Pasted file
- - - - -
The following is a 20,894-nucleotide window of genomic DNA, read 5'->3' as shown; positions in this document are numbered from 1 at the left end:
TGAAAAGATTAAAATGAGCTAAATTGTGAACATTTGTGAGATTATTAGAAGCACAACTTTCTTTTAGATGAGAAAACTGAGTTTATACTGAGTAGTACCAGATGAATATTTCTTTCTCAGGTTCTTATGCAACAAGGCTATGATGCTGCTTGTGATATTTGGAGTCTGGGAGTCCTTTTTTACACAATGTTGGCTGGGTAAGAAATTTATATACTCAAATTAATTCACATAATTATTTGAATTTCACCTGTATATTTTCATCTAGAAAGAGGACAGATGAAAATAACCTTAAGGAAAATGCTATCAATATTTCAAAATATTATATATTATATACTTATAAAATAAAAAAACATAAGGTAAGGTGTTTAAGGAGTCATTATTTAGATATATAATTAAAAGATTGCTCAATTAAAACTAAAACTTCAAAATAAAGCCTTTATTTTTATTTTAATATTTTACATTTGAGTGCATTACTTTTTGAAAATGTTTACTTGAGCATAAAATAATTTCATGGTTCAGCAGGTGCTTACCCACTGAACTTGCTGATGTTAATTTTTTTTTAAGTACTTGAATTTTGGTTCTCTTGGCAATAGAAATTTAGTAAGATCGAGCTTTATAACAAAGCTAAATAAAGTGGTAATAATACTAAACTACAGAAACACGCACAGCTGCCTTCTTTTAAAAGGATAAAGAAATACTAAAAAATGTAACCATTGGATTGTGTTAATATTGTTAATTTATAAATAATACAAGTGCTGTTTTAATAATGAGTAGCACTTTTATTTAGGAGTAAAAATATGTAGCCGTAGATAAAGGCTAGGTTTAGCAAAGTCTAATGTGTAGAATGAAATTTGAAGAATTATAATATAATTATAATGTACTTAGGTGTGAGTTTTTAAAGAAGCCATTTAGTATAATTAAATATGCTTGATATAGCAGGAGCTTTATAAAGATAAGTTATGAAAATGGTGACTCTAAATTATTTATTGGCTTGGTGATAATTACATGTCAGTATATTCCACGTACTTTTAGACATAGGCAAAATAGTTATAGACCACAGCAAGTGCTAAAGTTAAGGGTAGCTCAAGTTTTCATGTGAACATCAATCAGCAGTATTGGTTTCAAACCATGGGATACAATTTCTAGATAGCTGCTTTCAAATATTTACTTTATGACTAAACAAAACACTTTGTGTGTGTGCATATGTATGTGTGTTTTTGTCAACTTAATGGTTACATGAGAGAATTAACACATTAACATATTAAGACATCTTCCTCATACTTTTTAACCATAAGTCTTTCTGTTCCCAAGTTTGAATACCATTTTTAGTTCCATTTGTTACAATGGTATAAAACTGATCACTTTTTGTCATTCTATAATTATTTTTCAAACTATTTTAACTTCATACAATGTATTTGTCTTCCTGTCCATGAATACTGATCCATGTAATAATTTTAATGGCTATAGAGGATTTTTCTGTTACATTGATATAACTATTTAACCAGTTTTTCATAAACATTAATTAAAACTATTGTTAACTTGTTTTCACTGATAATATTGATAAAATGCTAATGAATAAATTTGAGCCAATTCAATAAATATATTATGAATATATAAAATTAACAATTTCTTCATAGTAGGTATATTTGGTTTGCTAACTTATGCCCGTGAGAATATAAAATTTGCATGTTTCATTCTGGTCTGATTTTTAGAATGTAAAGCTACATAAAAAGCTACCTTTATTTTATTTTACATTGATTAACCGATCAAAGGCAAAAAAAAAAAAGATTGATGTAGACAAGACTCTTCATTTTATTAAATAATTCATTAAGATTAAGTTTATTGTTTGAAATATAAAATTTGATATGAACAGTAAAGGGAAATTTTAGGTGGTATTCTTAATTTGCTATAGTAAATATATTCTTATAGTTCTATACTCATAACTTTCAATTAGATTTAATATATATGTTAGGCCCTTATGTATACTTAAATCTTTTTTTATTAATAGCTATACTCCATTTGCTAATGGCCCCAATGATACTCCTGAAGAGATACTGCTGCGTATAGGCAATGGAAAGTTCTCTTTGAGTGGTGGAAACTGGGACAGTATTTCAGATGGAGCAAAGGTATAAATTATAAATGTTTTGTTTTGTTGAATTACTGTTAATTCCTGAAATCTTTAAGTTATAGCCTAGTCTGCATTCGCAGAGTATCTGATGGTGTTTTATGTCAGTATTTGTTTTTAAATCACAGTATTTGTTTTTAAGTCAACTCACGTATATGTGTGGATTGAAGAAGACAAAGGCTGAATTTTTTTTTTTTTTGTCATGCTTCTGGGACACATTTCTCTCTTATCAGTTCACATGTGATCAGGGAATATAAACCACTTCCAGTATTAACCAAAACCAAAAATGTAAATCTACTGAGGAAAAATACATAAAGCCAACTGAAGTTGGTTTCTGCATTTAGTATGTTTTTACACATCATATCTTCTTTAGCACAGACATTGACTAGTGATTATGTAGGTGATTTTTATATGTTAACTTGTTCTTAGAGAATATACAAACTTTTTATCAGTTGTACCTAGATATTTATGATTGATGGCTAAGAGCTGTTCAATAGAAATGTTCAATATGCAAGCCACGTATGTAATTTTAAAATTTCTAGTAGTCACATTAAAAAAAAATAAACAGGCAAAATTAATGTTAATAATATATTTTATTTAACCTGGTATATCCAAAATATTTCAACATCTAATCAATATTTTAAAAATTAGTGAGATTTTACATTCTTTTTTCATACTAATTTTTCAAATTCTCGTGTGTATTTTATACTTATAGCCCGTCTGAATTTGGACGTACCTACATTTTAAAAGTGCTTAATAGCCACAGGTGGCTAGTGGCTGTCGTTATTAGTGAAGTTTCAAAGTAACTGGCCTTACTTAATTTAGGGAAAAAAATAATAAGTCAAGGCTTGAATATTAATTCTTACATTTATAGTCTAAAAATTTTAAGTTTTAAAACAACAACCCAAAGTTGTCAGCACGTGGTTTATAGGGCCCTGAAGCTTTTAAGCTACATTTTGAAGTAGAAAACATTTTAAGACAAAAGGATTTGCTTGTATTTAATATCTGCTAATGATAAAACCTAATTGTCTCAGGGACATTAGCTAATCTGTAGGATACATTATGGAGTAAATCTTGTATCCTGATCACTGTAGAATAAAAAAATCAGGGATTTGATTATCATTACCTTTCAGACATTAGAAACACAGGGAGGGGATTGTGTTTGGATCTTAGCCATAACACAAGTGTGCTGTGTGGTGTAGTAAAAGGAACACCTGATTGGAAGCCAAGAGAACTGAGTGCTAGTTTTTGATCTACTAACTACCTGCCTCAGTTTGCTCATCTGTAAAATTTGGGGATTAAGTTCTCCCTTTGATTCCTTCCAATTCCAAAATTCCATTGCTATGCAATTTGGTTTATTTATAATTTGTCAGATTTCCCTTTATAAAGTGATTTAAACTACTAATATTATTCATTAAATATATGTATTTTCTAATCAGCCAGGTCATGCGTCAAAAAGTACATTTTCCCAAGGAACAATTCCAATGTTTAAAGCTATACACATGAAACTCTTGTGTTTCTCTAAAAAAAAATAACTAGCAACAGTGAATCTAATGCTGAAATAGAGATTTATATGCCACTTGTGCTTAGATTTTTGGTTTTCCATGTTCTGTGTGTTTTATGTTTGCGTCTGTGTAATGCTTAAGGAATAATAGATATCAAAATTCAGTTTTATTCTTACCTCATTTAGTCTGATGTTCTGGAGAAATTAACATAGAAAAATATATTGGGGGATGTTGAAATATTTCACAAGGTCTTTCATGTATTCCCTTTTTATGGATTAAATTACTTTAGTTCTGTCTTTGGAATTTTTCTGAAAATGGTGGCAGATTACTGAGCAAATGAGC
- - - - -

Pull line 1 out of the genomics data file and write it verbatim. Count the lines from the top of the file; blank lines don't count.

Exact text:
The following is a 20,894-nucleotide window of genomic DNA, read 5'->3' as shown; positions in this document are numbered from 1 at the left end: